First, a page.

Editorial: It’s good to wave goodbye to Porta in Amherst

  • Porta in Amherst on Wednesday has closed. GAZETTE FILE PHOTO

Published: 5/6/2019 6:54:49 PM

Running a business in any town is a privilege, not a right. That’s especially true when it comes to restaurants and other nightclubs that covet valuable liquor licenses and want to serve alcohol, which have a different, clearly defined set of rules.

The success of responsible business owners who play by those rules bring tremendous value to communities throughout the culturally-rich and college-dominant Valley. Those that flaunt the rules and whine when they get caught, like the owner of Porta that opened in the old Bertucci’s location in downtown Amherst two months ago, need to be sent on their way.

We’re glad that Amherst’s Board of License Commissioners and the building owner who signed Porta to a five-year lease have done just that, stripping the restaurant of its right to sell alcohol and then canceling its lease altogether.

When Porta opened its doors on March 2, it was billed as a new Italian restaurant featuring brick-oven pizza and greeted as an exciting new addition to the Amherst restaurant scene.

In less than two months, however; the eatery and bar has ceased operations after town officials revoked its liquor license for what they described as “grave” and “egregious” violations of state alcohol laws and local permitting. What’s more, the building’s owner evicted Porta, securing and changing the locks on the building that it occupied at 51 East Pleasant St.

The troubles at Porta, owned by Richard Annunziata, started within weeks of its grand opening. Police and town officials began receiving complaints about the new restaurant, including college students being served low-priced drinks, excessive noise related to karaoke nights and concerns that it may be acting as a nightclub.

A police check of Porta just weeks after it opened found more problems. Officers observed minors being served alcohol; patrons allowed to enter without having their IDs scanned; staff not announcing the last call for alcohol; no food available when alcohol was served; and the business staying open beyond its permitted hours of 11:30 p.m.

One 19-year-old Melrose man was arrested after he was seen leaving Porta after midnight with a cup of alcohol and who, police say, used a fake Maine license to access the bar.

The Amherst Board of License Commissioners unanimously voted to revoke Porta’s liquor license for three days on April 5. Annunziata, who runs Michael Vincent Pizza in Long Branch, New Jersey, said at the time that he would not appeal the ruling. He told the commission that apart from problems with an electronic ID scanner, the issues were really about a dispute he had with the town over when the restaurant was required to close.

One would think that such a penalty so early in the life of a local restaurant would send a clear message that it get with the program. Instead, the problems at Porta got even worse and were, as Amherst Police Chief Scott Livingstone put it before the license commissioners, “as disturbing as anything he’s seen in his tenure.” Livingstone has worked in law enforcement for four decades.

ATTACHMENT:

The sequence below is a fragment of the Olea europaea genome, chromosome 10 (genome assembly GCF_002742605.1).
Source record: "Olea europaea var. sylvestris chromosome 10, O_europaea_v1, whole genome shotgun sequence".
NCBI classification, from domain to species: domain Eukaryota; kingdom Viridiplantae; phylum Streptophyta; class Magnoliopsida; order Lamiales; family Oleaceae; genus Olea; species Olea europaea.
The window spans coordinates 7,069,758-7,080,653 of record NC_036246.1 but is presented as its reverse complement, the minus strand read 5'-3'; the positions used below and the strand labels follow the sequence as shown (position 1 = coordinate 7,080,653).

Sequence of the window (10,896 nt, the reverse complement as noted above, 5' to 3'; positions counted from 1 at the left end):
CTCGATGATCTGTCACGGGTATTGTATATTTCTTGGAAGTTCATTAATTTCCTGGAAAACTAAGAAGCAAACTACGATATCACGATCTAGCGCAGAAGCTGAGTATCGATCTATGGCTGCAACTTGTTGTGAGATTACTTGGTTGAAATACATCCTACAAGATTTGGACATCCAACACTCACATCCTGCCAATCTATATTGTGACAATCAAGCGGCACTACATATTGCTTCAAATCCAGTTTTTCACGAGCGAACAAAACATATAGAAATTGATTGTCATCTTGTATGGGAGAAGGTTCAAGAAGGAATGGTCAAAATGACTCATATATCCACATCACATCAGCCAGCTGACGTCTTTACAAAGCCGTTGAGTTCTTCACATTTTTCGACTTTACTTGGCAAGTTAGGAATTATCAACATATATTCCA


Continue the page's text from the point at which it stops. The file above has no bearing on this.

Two weeks after the three-day license suspension, officers working plainclothes details found what they described as an uncontrolled environment at Porta in which customers were able to serve themselves. They observed over consumption of alcohol by patrons with no staff supervising them and the lack of an ID scanner. They found a 16-year-old boy who appeared to be under the influence of alcohol, observed one man go behind the bar and chug a bottle of whiskey and three underage females who had used UMass IDs to get inside.

Some female patrons even reported that they were asked to show various body parts to access the bar.

“Essentially, it was a free for all ...” said Patrol Officer Matthew Frydryk, one of four Amherst police officers who testified before the Board of License commissioners.

The testimony was enough for the Board of License Commissioners to revoke Porta’s liquor license, an action that is not common in the town, but one that was the right decision given the seriousness of violations uncovered at the fledgling restaurant. At issue is not merely a repeated flouting of local and state laws, but more important, public safety.

We commend Amherst town officials for taking a serious, no-nonsense approach to enforcing the rules under which Porta was allowed to operate. The kinds of violations uncovered by police are indeed egregious and apart from showing a lack of responsibility, could very easily create dangerous, even life-threatening situations for patrons and others when alcohol is involved.

In addition, Porta’s loosey-goosey business operations ran counterproductive to the town and university’s ongoing efforts to combat underage drinking and overconsumption.

In an interview with the Gazette in late March, Annunziata said that Porta is “really what the people of Amherst want to make of it,” and that its doors “are open with love to everybody.”

Left unchecked in a college town, one can see how that philosophy quickly becomes a recipe for danger.

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